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Tuesday, March 31, 2015

Courage and the Sweet Release

The quest for steelhead is just that, a daunting journey that involves cold, nasty weather and a lot of casts, swings and steps through steelhead water looking for the elusive connection with a ghostly creature that is often soo-hard to find.  Steelhead are survivors and they are tough; as juveniles the slow ones are the food source for Osprey, otters, herons and other critters.  The desire to connect with the amazing power of steelhead is a strong draw for many anglers; anglers like Todd.

Todd has been fishing with me for several years, always in a chipper mood and asking lots of questions.  He has worked through the fits and starts of spey casting as many anglers have; as I did when I started.  Now quite proficient tossing the fly he can work through a run and not constantly be thinking "about the cast"...

This morning was special, dark clouds threatened as we launched in the pre-dawn gloom of what was about to be a wet day.  Anticipation was high as we anchored the boat at our first stop.  We carefully went through Todds gear selecting the right sink tip and one of the ever productive "Crandall's Steelhead Nitemare" flies.  I tied it on with a Lefty's loop knot and got Todd lined up.  Todd flipped in a sinktips worth of line - all of 10', swung the fly about two seconds and SLAM!  Line screamed off the reel and Todd was fast into a great fish. On the first run it was nearly into the backing in what seemed like a heartbeat.  The #7 weight spey rod was bent in a wild arc and Todd's grin stretched from ear to ear.

Soon a wild steelhead about 10lbs was at hand.  Careful to keep the wild beauty in the water we removed the hook and sent it on it's way.  A valiant battle fought, a wild creature-being wild; what an addicting fish!

The clouds were dark and nasty and dumped more rain but our spirits couldn't be dampened.  I guess that is one thing that I truly respected about Todd and about the nature of steelhead- just don't give up.  Even when life is gloomy and tough he was out there fishing- you see Todd has cancer and he had to be off the river in time today to get radiation treatment later that day.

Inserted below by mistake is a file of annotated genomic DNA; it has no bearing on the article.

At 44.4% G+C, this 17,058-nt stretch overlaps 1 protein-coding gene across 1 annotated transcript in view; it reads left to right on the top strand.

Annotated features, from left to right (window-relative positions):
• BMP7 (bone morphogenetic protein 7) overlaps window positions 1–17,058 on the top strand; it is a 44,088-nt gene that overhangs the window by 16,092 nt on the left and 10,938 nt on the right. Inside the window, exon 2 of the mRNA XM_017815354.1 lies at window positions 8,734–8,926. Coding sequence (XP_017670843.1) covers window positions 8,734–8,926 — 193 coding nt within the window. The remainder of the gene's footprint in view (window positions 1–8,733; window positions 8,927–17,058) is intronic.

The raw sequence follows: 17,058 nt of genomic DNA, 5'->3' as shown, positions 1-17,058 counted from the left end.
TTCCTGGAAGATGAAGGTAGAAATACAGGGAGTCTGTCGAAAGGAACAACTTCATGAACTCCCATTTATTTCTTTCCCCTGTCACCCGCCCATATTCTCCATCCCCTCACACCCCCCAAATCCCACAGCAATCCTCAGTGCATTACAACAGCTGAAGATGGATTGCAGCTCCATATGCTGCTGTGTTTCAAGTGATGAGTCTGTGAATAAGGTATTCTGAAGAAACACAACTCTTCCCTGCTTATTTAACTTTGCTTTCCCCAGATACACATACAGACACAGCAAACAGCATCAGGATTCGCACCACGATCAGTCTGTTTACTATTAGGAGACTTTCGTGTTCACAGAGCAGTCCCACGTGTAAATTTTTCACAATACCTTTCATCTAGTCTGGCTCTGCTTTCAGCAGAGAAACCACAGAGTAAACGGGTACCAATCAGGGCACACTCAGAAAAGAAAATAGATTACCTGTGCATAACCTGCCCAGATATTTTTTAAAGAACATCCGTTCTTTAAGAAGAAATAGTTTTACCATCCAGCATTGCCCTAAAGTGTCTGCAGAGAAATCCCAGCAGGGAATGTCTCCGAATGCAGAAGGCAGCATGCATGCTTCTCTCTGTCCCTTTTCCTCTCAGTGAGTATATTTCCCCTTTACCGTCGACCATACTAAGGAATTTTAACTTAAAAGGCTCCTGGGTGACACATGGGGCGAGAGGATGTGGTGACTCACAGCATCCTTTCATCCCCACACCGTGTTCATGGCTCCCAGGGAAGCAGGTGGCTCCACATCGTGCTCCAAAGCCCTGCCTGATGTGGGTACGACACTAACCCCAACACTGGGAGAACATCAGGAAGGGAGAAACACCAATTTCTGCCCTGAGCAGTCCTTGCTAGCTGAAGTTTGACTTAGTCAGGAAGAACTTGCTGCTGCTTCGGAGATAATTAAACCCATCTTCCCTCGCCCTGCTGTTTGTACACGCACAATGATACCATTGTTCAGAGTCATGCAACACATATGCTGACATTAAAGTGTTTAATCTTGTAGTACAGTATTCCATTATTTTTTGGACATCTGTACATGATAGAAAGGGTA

How blessed I am to be able to experience such great fish on a great river with an amazing person like Todd.

Wishing you smooth water and easy wading,

Saturday, March 14, 2015

Better to have Loved and Lost...

Neil fished the run with precision, as he approached the large boulder, chrome struck and vaulted skyward almost immediately.  A big chrome hen was tearing up the surface and we were staring mouth agape as it cartwheeled across the pool; up, down, across and back in a star pattern each jump throwing spray like a broken firehose...and then she was gone.  The hook had simply come out and the dazzling chromer had won the game.

Neil stood there shaking with a huge grin on his face.  What a blast that was! We checked our knots and leader and after a short break and celebritory sip Neil worked into the pool again.  This time farther down the run near the end he had a grab and then a huge head shake.  Deep in the pool a monster steelhead shook back and forth trying to throw the hook.  Neil's rod doubled and he held on.  It seemed he was instantly outmatched with the 7 weight switch rod he held.  This was no average fish or even a mid-teen steelhead.  This fish was a bruiser and he held no quarter for us.  Down river he went raging into the next set of rapids.  We gave chase best we could, bouncing over boulders with gasps mixed with hope and despair as the line followed the fish weaving through boulders and underwater structure that could easily fray the line at any moment.

Into the next pool we worked through the jumbled rock and the line held fast.  We were both frazzled by the battle and the fish hadn't even begun to tire.  Back and forth from one side of the river to the other the big fish surged.  We were on for a ride and this guy headed back to the ocean.  The reel screamed more, the handle a blur.  Down to the lip of the rapids.  Beyond was whitewater mayhem and little chance of a happy ending.  Neils lip curled in determination.  He tipped the arced graphite in his hands carefully changing angles on the big fish with a smooth sweep.  The fish moved up.  Gaining line a smile blinked across Neils face and then was gone as another surge of line peeled off the reel.  Back and forth it went on in long minutes.  Closer and closer the fish inched upward.  I stared in unbeleif as he glided just ten feet away where I held the net. My moment of action was getting closer.  Trying to stage in the perfect location so I could slide the rubberized fine mesh under the belly of the beast at the first opportunity.  Again he cruised towards me, not close enough and then back to the fast water.  Three times he came with-in ten feet my view of the wild steelhead before me was mesmerizing.  At 40" plus, the girth and length of this buck easily used the heavy current to wage his war on the graphite rod on the other end.  Then, a sudden surge to the middle and a heavy roll on the surface and he was gone.  The 12lb line had parted.  Neil exhasted grinned wide understanding just how rare this encounter with one of the heavy-weights of the steelhead world was.  We broke into laughter and a round of high-fives. Amazed at what we had just witnessed knowing how true the old saying- "better to have loved and lost than to never have loved at all!"